Statistical analysis

All data were analysed with GraphPad Prism software® (San Diego, CA, USA). After checking that the results did not have a normal distribution, the Wilcoxon matched pair test was used to compare paired sera from September and December and the non-parametric Kruskal-Wallis test was used for comparisons between more than two groups. All differences were considered significant at P < 0.05.


Entomological and parasitological data

In Niakhar area, more than 93% of the anopheline species belong to the An. gambiae complex as previously reported [15, 21]. Entomological data based on collections from CDC traps indicated a similar pattern of An. gambiae density in the six villages during the studied period. The mean Anopheles density was very low in September (peak of exposure) and October to be absent in November and December (Figure 1). Indeed, 0 to 2.5 Anopheles/trap/night were only collected during the season and depending on village.

Figure 1
figure 1

An. gambiae density and P. falciparum prevalence. Continuous line indicates the level of exposure to An. gambiae, calculated by the arithmetic mean (± SD) of the number of An. gambiae collected per trap per night from September to December in the six villages. In September and in December, the columns indicate the P. falciparum prevalence in all children (nSeptember = 403 and nDecember = 388) from studied villages.

In contrast, a moderate prevalence of P. falciparum in all children (placebo group; 0-5 years old) living in these 6 villages was observed not only in September but also in December. In September, 24.8% of children presented a positive thick blood smear (from 11.1% to 41.5% depending on village). In December the prevalence decreased to 17.2% (from 9.3 to 33.9% depending on village). In addition, 17.6% of the children have developed a malaria attack during the exposure season (from 12.3% to 37.8% depending on village).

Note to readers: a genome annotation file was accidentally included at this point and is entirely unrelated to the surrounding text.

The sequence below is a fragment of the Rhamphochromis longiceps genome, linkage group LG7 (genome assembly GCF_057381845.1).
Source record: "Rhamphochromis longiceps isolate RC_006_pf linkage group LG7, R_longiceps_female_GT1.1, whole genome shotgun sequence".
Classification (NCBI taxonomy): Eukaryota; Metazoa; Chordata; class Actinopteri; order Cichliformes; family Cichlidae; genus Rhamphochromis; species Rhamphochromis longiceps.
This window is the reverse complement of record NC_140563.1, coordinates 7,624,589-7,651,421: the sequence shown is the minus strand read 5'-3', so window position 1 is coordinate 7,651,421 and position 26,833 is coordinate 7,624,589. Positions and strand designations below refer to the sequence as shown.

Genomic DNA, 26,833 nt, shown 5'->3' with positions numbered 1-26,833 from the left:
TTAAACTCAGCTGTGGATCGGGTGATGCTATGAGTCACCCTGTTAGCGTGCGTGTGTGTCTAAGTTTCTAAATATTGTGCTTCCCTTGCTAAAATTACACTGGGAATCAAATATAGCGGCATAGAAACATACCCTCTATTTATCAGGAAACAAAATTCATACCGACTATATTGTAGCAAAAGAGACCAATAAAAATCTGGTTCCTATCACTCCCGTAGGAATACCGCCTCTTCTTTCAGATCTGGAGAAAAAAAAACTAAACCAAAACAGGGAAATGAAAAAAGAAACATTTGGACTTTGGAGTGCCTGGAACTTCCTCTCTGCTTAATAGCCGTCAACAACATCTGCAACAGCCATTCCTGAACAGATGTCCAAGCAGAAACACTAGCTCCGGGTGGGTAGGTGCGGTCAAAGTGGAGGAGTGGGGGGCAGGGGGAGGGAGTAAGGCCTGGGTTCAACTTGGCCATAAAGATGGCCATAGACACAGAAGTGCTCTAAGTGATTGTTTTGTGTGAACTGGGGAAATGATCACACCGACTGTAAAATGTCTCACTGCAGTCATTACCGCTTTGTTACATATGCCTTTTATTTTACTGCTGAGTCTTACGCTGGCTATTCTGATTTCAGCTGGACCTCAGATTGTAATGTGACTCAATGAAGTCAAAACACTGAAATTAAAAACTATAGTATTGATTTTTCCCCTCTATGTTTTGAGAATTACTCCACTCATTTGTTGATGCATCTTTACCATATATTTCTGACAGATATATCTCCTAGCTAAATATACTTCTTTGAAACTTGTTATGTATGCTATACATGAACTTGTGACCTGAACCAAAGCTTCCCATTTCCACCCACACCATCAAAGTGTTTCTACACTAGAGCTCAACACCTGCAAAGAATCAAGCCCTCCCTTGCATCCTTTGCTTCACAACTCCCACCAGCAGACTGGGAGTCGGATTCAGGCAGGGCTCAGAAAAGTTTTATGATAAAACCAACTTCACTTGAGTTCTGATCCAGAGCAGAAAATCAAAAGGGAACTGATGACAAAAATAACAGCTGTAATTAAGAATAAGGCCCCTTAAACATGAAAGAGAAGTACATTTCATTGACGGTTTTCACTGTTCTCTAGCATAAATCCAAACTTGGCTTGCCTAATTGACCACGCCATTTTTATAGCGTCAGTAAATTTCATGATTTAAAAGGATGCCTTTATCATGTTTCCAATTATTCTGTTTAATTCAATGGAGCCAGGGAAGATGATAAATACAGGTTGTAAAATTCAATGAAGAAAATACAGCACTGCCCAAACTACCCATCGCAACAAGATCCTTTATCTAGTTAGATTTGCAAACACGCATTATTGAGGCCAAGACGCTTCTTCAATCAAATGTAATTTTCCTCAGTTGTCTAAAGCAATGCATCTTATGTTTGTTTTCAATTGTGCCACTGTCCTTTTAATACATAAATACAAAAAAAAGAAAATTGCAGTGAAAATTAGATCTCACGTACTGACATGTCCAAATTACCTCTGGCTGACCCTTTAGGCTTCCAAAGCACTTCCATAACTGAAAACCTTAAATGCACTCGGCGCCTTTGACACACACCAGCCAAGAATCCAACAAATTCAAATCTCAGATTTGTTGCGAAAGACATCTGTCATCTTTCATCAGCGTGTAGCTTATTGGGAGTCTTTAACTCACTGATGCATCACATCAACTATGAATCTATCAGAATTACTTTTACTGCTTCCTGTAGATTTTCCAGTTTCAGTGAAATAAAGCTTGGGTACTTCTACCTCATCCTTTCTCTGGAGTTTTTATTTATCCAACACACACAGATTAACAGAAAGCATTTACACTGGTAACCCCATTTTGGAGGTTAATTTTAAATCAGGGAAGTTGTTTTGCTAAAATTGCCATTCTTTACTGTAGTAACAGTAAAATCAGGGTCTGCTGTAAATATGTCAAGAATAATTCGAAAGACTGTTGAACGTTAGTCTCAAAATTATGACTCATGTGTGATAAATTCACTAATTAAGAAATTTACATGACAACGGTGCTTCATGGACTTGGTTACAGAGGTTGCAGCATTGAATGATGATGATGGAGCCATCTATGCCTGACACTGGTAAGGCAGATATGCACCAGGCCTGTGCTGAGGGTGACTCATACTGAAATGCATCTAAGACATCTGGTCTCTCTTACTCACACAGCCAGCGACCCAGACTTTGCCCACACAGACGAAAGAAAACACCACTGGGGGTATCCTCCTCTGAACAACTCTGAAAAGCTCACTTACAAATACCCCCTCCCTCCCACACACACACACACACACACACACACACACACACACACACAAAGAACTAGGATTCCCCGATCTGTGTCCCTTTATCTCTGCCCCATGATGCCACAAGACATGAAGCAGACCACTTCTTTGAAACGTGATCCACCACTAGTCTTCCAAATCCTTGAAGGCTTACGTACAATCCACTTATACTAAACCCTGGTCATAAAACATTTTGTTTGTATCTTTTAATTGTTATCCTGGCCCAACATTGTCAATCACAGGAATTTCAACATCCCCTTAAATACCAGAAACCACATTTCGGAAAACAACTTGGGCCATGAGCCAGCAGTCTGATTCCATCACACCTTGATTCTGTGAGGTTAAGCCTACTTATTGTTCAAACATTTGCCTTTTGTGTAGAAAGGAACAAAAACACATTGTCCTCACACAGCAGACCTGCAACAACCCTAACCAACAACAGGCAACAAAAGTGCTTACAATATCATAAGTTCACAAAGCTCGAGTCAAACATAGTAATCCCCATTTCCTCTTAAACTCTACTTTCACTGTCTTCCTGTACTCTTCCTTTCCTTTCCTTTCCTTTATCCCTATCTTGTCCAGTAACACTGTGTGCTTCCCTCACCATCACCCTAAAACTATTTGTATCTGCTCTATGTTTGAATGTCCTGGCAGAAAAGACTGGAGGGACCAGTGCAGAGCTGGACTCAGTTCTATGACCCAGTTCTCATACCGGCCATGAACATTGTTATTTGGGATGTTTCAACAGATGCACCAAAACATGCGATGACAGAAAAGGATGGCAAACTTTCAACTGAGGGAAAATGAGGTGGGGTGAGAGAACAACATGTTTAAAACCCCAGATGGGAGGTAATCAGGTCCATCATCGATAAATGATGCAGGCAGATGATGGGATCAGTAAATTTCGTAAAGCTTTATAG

Specific IgG responses to the gSG6-P1 peptide according to age group

In a first analysis, IgG Ab levels specific to the gSG6-P1 peptide were evaluated according to the age of the children (sub-sample, n = 61) aged from two to sixty months at the peak (September) and at the end (December) of the season of Anopheles exposure. The median of IgG Ab level against gSG6-P1 differed significantly between age groups (< 1 to 5 years-old) both in September (P = 0.039) and in December (P = 0.025). In September, IgG responses were higher in the youngest children group (≤ 1 year-old), declining progressively through five years of age. A similar pattern of IgG level according to age group was observed in December (Figure 2).

Figure 2
figure 2

IgG response to gSG6-P1 according to age groups. Individual ΔOD in September and in December for children aged two to sixty months are presented according to age groups. Bars indicate the median value. Statistical significant differences between age groups are indicated (non-parametric Kruskal-Wallis test).

Specific IgG responses to the gSG6-P1 peptide during the exposure season to Anopheles bites at the population level

The evolution of the specific IgG Ab response to gSG6-P1 was then analysed between September and December in the same children (Figure 3). In September, a considerable anti-gSG6-P1 IgG response was detected in most of individuals. In addition, the level of specific IgG Ab was significantly higher in December compared to September (P = 0.005) suggesting that the anti-gSG6-P1 IgG response increases during the exposure season.

Figure 3
figure 3

Individual IgG antibody levels specific to An. gambiae gSG6-P1 in September and December. Individual ΔOD results are presented and bars indicate the median value for each month. Statistical significant differences between months are indicated (Wilcoxon matched pair test).

Specific IgG responses to the gSG6-P1 peptide during the exposure season to Anopheles bites at the individual level

The first analyse was at the population level. As a preliminary approach to establish a biomarker for individual exposure and behind the natural heterogeneity of individual exposure, the evolution of the anti-gSG6-P1 IgG response was individually evaluated for each pair of sera during the season of Anopheles exposure. For this purpose, the ΔODseason was defined and used to assess the individual trend (positive, negative or unchanged) between September and December.